Generally, you should create high-quality, informative, and engaging content that satisfies the search intent of your target audience.
Incorporate your primary and secondary keywords naturally throughout the body text while maintaining readability and avoiding keyword stuffing.
Focus on providing value, answering questions, and addressing your audience’s pain points.
Next, you want to optimize your real estate images for user experience and SEO.
It also ties into technical SEO aspects since you must compress image file sizes without sacrificing quality to improve page load speed.
Use descriptive file names and add alt text to provide context and improve accessibility.
Utilize relevant keywords in image file names and alt text where appropriate.
Lastly, it will help to incorporate internal links within your content to guide users and search engines to relevant pages within your website.
This helps search engines understand the structure and hierarchy of your site while enhancing user navigation and encouraging longer on-site engagement.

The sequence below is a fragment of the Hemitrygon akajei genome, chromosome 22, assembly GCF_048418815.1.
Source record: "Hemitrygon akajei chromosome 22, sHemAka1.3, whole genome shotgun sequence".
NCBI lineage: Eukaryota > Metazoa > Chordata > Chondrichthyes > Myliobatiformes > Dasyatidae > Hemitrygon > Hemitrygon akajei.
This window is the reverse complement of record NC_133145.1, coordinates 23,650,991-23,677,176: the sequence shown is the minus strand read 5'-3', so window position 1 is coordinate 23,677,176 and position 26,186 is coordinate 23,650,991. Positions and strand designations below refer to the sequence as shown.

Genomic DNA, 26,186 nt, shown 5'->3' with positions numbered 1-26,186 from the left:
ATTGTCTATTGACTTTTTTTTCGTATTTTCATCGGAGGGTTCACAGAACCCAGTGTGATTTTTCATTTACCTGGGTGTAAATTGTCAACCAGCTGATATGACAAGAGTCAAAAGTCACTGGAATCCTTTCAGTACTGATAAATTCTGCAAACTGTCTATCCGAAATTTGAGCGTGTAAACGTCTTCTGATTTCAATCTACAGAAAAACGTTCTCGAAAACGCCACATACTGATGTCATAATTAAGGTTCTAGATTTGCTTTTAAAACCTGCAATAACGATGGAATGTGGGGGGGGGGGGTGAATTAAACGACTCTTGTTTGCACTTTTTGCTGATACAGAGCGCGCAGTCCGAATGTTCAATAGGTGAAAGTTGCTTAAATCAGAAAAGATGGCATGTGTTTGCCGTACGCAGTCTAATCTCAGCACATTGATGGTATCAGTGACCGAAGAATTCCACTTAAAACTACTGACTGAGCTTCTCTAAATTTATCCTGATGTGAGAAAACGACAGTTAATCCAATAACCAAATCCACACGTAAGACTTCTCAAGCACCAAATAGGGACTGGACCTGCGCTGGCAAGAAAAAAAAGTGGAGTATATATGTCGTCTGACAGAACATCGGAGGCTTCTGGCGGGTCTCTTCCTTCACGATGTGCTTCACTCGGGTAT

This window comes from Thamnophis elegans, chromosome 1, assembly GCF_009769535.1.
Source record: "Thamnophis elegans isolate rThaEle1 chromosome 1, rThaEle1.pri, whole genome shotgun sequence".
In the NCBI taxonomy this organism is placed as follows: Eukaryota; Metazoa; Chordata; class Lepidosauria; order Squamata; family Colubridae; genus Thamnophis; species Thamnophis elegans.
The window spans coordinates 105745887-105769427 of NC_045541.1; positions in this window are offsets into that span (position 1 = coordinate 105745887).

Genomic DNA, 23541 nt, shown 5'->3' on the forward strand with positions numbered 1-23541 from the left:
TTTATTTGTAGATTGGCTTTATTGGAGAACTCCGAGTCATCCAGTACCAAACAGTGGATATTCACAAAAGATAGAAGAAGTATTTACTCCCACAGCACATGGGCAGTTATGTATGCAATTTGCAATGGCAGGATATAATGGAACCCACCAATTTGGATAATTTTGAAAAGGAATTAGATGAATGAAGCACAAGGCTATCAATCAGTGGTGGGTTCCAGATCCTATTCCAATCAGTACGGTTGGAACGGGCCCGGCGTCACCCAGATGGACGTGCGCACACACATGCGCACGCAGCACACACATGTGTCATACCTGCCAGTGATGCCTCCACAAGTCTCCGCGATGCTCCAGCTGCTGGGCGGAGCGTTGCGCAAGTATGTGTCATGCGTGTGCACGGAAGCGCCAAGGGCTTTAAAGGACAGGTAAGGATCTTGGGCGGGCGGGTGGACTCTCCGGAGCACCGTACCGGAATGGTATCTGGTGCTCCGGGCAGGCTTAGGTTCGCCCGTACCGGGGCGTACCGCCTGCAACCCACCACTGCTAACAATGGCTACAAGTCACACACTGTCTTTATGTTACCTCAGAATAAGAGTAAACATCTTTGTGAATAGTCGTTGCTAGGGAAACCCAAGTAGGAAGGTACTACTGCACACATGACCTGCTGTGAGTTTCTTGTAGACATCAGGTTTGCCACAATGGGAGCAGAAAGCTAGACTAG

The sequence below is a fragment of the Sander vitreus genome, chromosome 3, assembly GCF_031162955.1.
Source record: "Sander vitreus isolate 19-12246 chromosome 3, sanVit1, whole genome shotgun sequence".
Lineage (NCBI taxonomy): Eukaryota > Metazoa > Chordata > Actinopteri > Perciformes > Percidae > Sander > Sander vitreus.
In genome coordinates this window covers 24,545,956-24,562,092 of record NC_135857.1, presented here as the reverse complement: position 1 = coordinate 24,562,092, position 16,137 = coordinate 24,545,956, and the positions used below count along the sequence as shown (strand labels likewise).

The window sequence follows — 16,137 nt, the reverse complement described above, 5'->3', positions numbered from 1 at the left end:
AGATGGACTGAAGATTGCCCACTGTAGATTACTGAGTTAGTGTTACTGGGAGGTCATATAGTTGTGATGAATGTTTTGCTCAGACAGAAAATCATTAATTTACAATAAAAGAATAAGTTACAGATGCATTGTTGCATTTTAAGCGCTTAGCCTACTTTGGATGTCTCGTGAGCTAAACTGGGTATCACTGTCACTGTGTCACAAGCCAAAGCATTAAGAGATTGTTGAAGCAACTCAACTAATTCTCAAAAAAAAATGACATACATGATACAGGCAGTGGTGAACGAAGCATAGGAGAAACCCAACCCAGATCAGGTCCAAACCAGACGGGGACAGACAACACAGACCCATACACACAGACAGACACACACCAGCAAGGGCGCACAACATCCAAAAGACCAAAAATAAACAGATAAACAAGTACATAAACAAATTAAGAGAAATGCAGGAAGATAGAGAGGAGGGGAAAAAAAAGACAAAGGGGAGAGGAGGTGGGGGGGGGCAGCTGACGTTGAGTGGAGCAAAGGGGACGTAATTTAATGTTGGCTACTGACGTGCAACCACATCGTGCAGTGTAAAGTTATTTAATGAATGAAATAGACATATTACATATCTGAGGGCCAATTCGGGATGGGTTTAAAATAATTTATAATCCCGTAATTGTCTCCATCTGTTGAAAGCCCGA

Do you aim for topical authority (which you should in SEO 2023)?
If yes, the correct internal linking will also help Google to identify content clusters of the same or relevant topics.
4) Improving Your Real Estate Website’s User Experience (UX) and, in Passing, Your Lead Conversion Rate (?)
Similar to on-page SEO to improve your real estate website, improving your user experience also overlaps with three earlier discussed methods.
It’s site speed (no one likes drinking three coffees until a website has fully loaded), mobile-friendliness, and high-quality content.
But what are the remaining non-overlapping things you can do regarding user experience to optimize your real estate website for SEO?
Well, first, the layout and navigation of your website should be intuitive and straightforward.
Think of your website as a house, where visitors should quickly find the kitchen, living room, or bathroom.
All essential sections should be easily accessible from the main menu, and a clear path should be provided to guide users through their journey.